Road conditions and driving standards are poor. Overland travel outside the major cities and resort areas should be undertaken with caution and only during daylight hours. It is not advised to drive in rural areas during or immediately after heavy rains.
The hurricane season generally runs from June to November each year and can cause heavy rain, flooding and extremely high winds. Citizens with plans to be in the affected region during this period should consider the need to travel based on information relating to extreme weather projections. Always monitor local and international weather updates for the region by accessing, for example, the Weather Channel, or the US National Hurricane Centre website.
Local Laws and Customs
Local Laws and Customs
Local laws and customs
The local laws apply to you as a visitor and it is your responsibility to follow them. Be sensitive to local customs, traditions and practices as your behaviour may be seen as improper, hostile or may even be illegal.
Possession of illegal drugs is considered a serious crime in Belize and can lead to a fine and/or imprisonment.
A Supreme Court ruling in 2016 decriminalised homosexual activity between consenting adults.
It is advised to carry a photo ID.
Medical facilities in Belize are limited and availability of prescription medicine inconsistent.
Serious medical cases are normally evacuated to the United States (at the patient’s expense). Make sure you have adequate travel health insurance and accessible funds to cover the cost of any medical treatment and repatriation.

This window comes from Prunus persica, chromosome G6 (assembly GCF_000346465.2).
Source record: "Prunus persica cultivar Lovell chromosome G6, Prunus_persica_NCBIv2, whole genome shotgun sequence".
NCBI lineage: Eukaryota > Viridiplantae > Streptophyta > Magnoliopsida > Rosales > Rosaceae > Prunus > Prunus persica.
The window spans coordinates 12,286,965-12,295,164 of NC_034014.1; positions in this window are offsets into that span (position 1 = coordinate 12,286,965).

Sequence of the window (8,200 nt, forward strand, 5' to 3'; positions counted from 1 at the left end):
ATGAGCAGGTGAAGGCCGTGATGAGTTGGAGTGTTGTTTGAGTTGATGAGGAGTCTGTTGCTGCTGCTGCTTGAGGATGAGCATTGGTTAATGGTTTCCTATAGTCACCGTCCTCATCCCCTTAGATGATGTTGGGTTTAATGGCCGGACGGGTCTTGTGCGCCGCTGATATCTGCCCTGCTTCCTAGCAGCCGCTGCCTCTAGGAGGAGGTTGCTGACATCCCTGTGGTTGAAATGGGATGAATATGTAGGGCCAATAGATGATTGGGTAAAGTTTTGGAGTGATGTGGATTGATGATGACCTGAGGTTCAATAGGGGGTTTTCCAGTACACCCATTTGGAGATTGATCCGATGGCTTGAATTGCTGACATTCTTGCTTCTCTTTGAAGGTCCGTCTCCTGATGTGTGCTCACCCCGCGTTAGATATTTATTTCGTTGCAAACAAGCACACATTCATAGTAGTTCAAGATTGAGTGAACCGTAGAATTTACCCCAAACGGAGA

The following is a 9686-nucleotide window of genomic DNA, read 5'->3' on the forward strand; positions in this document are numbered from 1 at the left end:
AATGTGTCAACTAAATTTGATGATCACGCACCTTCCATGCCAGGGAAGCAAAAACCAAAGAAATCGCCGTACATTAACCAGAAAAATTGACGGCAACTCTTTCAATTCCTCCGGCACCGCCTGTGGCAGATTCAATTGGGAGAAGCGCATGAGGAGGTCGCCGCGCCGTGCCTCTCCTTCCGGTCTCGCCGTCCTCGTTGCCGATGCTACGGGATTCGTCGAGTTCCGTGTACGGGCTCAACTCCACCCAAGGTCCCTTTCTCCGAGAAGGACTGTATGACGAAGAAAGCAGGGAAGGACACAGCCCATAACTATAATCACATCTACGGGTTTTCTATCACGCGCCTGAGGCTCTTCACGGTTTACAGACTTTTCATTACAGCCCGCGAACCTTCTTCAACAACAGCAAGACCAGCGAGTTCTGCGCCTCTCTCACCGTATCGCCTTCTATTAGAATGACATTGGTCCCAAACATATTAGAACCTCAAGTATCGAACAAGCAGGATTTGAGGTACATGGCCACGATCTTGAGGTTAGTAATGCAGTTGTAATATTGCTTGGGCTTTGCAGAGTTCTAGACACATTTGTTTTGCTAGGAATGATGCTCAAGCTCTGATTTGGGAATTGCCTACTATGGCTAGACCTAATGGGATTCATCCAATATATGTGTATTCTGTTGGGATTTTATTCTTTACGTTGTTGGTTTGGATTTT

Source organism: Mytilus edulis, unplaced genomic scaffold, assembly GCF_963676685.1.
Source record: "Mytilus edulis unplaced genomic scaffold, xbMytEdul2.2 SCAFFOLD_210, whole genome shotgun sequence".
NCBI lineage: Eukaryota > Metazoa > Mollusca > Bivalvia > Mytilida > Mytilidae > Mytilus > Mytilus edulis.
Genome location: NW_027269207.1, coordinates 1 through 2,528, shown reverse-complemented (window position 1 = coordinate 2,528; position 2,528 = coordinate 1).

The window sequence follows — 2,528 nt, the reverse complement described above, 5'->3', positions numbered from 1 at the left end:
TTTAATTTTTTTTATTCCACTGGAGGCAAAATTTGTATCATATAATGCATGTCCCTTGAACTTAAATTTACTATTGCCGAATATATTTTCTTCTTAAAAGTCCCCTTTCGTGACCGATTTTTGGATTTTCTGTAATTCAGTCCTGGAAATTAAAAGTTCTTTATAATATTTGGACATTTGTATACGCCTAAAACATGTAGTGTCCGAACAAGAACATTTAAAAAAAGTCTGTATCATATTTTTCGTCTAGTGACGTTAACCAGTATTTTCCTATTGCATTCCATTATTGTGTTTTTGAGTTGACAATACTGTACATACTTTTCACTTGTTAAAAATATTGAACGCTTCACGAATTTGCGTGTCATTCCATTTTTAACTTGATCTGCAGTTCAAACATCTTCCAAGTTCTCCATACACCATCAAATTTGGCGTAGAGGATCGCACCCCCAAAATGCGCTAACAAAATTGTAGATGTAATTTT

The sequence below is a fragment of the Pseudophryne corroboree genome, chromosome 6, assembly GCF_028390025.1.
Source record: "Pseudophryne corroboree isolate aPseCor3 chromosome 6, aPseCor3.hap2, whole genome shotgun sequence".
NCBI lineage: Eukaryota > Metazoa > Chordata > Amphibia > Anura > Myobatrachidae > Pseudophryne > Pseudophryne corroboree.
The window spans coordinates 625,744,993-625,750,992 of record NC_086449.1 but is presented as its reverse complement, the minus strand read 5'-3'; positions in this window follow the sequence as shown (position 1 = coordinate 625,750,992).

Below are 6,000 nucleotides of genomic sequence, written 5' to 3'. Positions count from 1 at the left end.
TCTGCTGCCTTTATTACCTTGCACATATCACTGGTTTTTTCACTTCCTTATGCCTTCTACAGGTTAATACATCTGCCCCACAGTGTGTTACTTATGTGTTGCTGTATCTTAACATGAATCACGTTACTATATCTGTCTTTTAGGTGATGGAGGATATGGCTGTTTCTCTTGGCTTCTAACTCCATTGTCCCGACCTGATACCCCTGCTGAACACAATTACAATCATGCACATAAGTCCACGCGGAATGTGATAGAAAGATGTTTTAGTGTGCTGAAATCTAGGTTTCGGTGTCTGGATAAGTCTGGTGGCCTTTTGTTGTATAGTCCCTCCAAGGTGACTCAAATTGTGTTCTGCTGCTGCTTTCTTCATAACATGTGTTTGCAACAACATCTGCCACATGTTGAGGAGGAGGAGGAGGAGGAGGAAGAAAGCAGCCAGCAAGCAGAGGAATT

Belize may have a risk of Zika virus transmission. Irish citizens, especially those with a weakened immune system, or those who are pregnant or trying to become pregnant are advised to follow the guidance available on the Health Protection Surveillance Centre (HPSC).
Belize has also had cases of Chikungunya virus.
You should take steps to avoid being bitten by mosquitoes.
Entry requirements (visa/passport)
Irish citizens do not need a visa to enter Belize. Passports should be valid for six months from the date of entry into Belize.
Tourists are typically granted a one-month entry stamp. For stays in excess of one month, visitors should arrange the relevant extension, which comes at a cost of BZD$200 per month.
When leaving by air, the departure tax is usually included in the airfare. When leaving by land, the departure tax is BZD$40 or US$20, which must be paid in cash.
The Embassy operates an out of hours service for Irish citizens requiring emergency assistance on weekends and public holidays.
If you are in need of emergency assistance during these times, you should leave a message on the emergency message system by calling +52 55 5520 5803.
Embassy of Ireland
Ciudad de México,
Tel: +52 55 5520 5803
Monday to Friday 09:30 to 13:30
Get travel and medical insurance
Before travelling, the Department strongly recommends that you obtain comprehensive travel insurance which will cover all overseas medical costs, including medical repatriation/evacuation, repatriation of remains and legal costs. You should check any exclusions and, in particular, that your policy covers you for the activities you want to undertake.